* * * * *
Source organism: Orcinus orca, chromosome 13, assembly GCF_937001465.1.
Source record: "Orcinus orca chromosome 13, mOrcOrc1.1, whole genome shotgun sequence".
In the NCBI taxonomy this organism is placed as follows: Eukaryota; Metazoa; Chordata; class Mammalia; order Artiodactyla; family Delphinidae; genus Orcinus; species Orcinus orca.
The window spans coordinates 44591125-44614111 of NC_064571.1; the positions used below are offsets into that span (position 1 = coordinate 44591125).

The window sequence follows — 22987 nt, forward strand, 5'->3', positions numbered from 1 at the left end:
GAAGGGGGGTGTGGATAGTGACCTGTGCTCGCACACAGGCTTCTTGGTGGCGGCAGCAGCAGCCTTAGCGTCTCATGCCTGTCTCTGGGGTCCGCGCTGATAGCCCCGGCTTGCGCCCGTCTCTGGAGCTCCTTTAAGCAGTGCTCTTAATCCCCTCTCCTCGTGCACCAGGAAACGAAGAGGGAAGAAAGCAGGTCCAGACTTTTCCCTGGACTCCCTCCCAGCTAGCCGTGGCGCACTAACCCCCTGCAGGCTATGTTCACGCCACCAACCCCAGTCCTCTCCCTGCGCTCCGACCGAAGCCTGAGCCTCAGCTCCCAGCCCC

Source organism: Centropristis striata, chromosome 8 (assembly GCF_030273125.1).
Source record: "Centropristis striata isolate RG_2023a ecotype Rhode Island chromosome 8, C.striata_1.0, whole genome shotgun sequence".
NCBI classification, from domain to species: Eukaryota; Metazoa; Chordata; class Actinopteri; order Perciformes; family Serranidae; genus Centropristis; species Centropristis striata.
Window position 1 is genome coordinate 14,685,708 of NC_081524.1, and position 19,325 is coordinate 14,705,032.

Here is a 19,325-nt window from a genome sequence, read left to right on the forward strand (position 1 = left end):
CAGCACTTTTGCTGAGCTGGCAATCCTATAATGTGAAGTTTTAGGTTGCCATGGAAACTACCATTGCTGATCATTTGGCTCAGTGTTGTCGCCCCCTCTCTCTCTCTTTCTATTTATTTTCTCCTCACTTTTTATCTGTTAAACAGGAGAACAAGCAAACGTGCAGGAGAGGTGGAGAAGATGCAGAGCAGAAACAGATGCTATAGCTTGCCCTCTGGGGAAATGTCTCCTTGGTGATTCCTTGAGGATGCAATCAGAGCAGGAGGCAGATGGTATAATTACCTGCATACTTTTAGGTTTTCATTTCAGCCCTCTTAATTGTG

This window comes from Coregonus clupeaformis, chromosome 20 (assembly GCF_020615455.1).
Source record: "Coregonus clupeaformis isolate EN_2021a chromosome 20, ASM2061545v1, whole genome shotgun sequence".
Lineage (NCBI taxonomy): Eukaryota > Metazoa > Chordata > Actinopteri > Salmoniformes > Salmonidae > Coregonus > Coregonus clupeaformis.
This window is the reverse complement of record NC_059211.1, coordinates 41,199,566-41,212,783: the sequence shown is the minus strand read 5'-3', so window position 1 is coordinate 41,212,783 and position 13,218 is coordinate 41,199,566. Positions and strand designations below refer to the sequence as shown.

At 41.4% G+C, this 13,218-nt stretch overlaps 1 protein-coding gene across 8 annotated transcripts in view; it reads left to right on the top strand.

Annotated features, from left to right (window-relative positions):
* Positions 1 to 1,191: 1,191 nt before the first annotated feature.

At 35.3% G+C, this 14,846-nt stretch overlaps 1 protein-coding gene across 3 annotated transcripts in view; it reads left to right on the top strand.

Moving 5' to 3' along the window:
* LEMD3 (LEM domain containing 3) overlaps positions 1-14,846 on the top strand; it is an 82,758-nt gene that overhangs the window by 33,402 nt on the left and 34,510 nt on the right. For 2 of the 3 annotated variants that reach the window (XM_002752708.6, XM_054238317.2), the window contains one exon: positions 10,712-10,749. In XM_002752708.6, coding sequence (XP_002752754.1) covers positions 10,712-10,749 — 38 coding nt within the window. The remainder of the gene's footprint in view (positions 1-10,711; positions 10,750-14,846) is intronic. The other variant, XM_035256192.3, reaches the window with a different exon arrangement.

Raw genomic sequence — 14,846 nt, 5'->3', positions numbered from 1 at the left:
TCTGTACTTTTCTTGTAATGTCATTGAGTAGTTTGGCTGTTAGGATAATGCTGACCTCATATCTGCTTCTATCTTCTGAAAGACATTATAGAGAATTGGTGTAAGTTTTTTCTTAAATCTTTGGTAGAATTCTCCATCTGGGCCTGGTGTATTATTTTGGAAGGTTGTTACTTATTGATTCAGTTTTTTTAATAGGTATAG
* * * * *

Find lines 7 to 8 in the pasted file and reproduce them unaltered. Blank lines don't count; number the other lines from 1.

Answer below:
Source organism: Centropristis striata, chromosome 8 (assembly GCF_030273125.1).
Source record: "Centropristis striata isolate RG_2023a ecotype Rhode Island chromosome 8, C.striata_1.0, whole genome shotgun sequence".